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Caught on camera: Rickshaw puller Raghu Yadav allegedly thrashed by Kolkata Police

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By Arnab Mitra

08 AUG 2015_M SAMANTA.jpg (5)Kolkata: On Saturday, two policemen in civil dress were seen allegedly lashing a rickshaw puller in the New Market area. According to the Police, “the rickshaw was illegally parked in that area”, however, they failed to give any valid reason behind their barbarous act.

The passers-by said that it is a common practice. The policemen earn their pocket money from these poor and helpless rickshaw pullers. If these rickshaw pullers refuse their demands, they are beaten without any explanation.

According to Mansoor Yadav, the president of the Rikshaw Puller Association, “The government is planning to ban hand-pulled rickshaws in the city and as a compensa08 AUG 2015_M SAMANTA.jpg (7)

tion they have promised to rehabilitate them. But till now we haven’t got any kind of cooperation from the government. Above all that, we are made to leave our profession by force and are often harassed.”

Raghu Yadav, the assaulted rickshaw puller said, “How will I work now? They have made me jobless. I don’t have money to get my rickshaw repaired.” The agony of every rickshaw puller is the same. “Don’t make us jobless to fulfill your hi-tech dream. Please make a proper rehabilitation plan for us, else we will die,” the rickshaw pullers said in unanimity.

Shovan Chatterjee, the Kolkata Municipal Corporation’s Mayor said, “We are thinking to rehabilitate them before Durga Puja, and we will also come up with a plan to ply hand-pulled rickshaws only in places of tourist interest.”

The Mayor, however, refused to comment on the incidence of brutality by policemen on rickshaw pullers.

08 AUG 2015_M SAMANTA.jpg (6)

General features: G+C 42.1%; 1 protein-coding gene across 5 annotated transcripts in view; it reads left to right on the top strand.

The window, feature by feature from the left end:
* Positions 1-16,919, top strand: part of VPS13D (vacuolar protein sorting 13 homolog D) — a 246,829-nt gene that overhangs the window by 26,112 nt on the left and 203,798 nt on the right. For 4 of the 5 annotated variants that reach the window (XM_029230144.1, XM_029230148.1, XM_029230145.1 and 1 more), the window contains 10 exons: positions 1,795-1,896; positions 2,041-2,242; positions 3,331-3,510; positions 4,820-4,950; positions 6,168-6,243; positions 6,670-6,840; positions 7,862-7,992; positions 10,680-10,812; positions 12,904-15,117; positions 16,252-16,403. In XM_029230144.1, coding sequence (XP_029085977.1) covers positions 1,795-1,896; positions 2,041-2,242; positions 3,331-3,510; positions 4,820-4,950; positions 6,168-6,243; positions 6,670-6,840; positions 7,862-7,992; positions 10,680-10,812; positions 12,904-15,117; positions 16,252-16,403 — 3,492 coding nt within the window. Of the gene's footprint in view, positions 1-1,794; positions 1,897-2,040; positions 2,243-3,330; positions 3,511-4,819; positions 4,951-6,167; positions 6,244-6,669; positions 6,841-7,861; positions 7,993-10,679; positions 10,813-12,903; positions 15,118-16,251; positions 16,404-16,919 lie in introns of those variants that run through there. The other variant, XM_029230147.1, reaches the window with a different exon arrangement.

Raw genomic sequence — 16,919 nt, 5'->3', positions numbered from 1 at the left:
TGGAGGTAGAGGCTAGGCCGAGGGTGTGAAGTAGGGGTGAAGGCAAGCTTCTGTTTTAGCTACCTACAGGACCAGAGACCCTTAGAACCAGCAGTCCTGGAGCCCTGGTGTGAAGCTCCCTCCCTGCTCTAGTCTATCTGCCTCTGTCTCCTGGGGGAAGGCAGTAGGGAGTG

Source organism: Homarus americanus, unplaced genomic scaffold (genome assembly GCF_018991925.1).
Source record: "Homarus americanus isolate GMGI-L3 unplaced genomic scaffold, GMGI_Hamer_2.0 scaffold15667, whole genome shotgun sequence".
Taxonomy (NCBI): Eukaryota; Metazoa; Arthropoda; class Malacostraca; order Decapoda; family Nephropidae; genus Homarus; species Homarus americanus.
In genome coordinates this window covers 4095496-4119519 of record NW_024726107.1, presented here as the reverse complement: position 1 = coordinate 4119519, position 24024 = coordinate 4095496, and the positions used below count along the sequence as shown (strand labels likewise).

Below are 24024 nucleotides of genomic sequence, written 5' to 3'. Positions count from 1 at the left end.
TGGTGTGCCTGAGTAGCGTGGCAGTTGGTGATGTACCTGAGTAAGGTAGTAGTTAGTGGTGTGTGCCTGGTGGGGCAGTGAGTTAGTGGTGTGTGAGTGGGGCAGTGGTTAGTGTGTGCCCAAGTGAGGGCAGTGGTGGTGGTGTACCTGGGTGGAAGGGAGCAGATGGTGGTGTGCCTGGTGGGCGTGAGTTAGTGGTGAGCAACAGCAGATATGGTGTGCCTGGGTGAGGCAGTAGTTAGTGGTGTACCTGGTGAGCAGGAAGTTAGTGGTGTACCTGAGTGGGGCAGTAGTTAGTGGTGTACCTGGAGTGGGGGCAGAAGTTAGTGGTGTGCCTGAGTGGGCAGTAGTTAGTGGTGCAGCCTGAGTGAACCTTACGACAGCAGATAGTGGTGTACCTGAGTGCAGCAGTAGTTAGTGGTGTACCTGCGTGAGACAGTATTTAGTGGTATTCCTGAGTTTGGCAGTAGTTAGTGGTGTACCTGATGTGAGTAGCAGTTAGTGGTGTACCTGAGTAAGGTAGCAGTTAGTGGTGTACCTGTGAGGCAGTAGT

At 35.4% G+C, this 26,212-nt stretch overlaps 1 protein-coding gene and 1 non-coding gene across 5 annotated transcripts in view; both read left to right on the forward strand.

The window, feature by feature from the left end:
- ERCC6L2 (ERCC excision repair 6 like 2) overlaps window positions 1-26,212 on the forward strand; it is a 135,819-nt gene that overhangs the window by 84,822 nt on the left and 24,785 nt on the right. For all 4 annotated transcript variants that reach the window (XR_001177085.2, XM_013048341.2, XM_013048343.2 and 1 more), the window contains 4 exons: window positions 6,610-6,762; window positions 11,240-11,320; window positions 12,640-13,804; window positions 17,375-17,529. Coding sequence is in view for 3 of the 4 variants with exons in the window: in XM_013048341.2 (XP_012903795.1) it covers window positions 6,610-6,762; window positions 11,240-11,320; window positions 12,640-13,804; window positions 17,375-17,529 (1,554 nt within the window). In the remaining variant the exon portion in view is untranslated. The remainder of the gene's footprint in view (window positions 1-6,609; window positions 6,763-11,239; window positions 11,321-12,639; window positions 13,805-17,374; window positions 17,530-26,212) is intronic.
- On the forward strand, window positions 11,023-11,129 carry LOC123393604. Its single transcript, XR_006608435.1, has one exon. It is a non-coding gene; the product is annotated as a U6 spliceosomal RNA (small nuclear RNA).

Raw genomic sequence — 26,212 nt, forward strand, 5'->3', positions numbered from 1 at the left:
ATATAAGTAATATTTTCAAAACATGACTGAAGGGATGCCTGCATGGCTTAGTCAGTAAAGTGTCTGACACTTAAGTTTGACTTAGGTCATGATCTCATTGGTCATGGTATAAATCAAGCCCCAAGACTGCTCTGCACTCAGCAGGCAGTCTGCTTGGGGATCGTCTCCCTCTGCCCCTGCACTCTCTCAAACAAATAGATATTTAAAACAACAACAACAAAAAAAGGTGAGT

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Activists In Myanmar Push To End Police Brutality

The European Union is spending 30 million euros on a five-year project launched in 2016 to help Myanmar’s police become a “modern” force

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Myanmar, Police
Police officers stand in position to block activists during a rally in Yangon, Myanmar, May 12, 2018. VOA

Aung Soe Htike tried to ask for an explanation when police in Yangon handcuffed him and put him in a car one evening in November of last year.

But instead of answering, the small business owner said the officers told him to shut up.

He told VOA he was taken to a police station, where two or three men waiting for him in a back room locked him in.

It was only when they showed him CCTV footage of a man stealing a phone that he understood why he was there. The thief in the video looked similar to him; he and the thief were wearing shorts.

He said he told the officers they had the wrong man, but it was of no use.

For about four hours, Aung Soe Htike alleged, uniformed and plain-clothed police subjected him to violent interrogation techniques that he described as torture.

Myanmar, Police
Defendants look out from a police truck as they arrive at a district court, in Yangon, Myanmar, Dec. 15, 2017. VOA

Aung Soe Htike’s case is one of dozens in the past year that have revealed the methods Myanmar’s military-controlled police force uses to extract confessions.

The Assistance Association for Political Prisoners, a local rights group, said “physical and mental torture” is “systematic” across Myanmar’s interrogation centers.

“They made me sit in a stress position, they accused me of theft, they swore at me, they beat me,” said Aung Soe Htike. At one point, he added, an interrogator held him in a choke hold and told him “you will die tonight” before forcing him to confess.